Oromocto doctor says physicians 'must have freedom' to sound alarm for safety risks
Nurses federation launches investigation into why 16,000 health-care workers infected with COVID-19
An Oromocto doctor is speaking out against Vitalité Health Network's silencing of employees concerned with the COVID-19 prevention and control protocols at the hospital in the centre of the ongoing outbreak in northern New Brunswick.
Dr. Brian Reid is the latest voice to criticize the health authority for muzzling staff after employees at the Campbellton Regional Hospital were ordered not to speak to the media and a doctor retracted her comments about the working conditions on the COVID-19 unit.
"Physicians have the right and the duty to speak out if they're concerned for their safety, patient safety or safety of their colleagues," Reid told Radio-Canada on Tuesday.
"We must have the freedom to do that."
In the face of criticism, Vitalité has maintained it's following the guidelines of the New Brunswick public health and the Public Health Agency of Canada — protections now under scrutiny after the Canadian Federation of Nurses Union announced this week an investigation into why thousands of Canadian health-care workers have become infected.
More than 16,000 health-care workers have tested positive across the country. According to the federation, health-care professionals account for 19 per cent of all COVID-19 cases in Canada — triple the global average.
"If you had an electrical company that was found to have 16,000 electricians so severely injured on the job that they couldn't work for up to two weeks or longer and some of them died, what would happen to that company?" Reid said.
'It would be shut down immediately."
Last Thursday, Dr. Vona MacMillan spoke publicly about her unease before her shifts on the COVID-19 unit.
She said there must be some issue with the prevention measures after 10 employees tested positive for the respiratory illness since the outbreak in the region began in late May. The health authority has since said one case was a false positive.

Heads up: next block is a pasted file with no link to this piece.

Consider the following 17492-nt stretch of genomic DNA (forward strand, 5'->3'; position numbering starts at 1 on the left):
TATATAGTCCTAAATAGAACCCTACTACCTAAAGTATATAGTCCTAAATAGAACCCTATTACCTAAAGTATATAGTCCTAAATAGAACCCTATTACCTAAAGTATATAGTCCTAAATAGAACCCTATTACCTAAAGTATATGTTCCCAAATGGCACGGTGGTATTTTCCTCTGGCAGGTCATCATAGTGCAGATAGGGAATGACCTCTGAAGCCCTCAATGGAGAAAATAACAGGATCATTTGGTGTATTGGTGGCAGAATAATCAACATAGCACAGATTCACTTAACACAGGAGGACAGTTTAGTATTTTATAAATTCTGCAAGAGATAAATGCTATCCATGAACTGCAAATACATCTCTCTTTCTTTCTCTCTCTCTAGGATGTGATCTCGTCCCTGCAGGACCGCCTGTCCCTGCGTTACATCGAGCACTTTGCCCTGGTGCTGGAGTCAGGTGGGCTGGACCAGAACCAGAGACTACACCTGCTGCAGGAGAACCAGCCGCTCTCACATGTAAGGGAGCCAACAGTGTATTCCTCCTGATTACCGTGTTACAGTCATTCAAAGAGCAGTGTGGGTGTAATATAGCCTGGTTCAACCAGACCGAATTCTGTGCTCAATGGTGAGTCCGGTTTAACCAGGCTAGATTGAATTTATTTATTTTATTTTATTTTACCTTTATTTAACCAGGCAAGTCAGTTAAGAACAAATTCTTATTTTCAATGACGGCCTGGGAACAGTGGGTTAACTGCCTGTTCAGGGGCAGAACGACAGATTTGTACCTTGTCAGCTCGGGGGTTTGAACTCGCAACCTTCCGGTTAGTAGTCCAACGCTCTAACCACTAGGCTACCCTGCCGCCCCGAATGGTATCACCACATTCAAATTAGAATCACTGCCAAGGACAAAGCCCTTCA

MacMillan, a family physician based in Charlo, called on Vitalité to allow staff to wear N95 masks while treating COVID-positive patients, regardless of the procedure being performed.
On Friday afternoon, Vitalité released a statement saying MacMillan "wishes" to retract her comments and apologize.
Last Thursday, CBC News published a story detailing the fears of three health-care workers who say they feel unsafe under the existing prevention and control protocols. They said they fear for their safety and the safety of vulnerable family members at home.
CBC News agreed not to identify the workers, who said they have been warned by Vitalité not to talk to the news media.
Those employees say staff were refused wider use N95 masks while treating COVID-positive patients beyond aerosol-generating medical procedures.
Reid said the N95 outperforms surgical masks, the alternative given to COVID-19 unit staff, and MacMillan is "medically correct" even though it doesn't align with the guidelines.
He said public health officials want "good, solid data," which isn't available for the novel coronavirus. So, he said, we must err on the side of caution.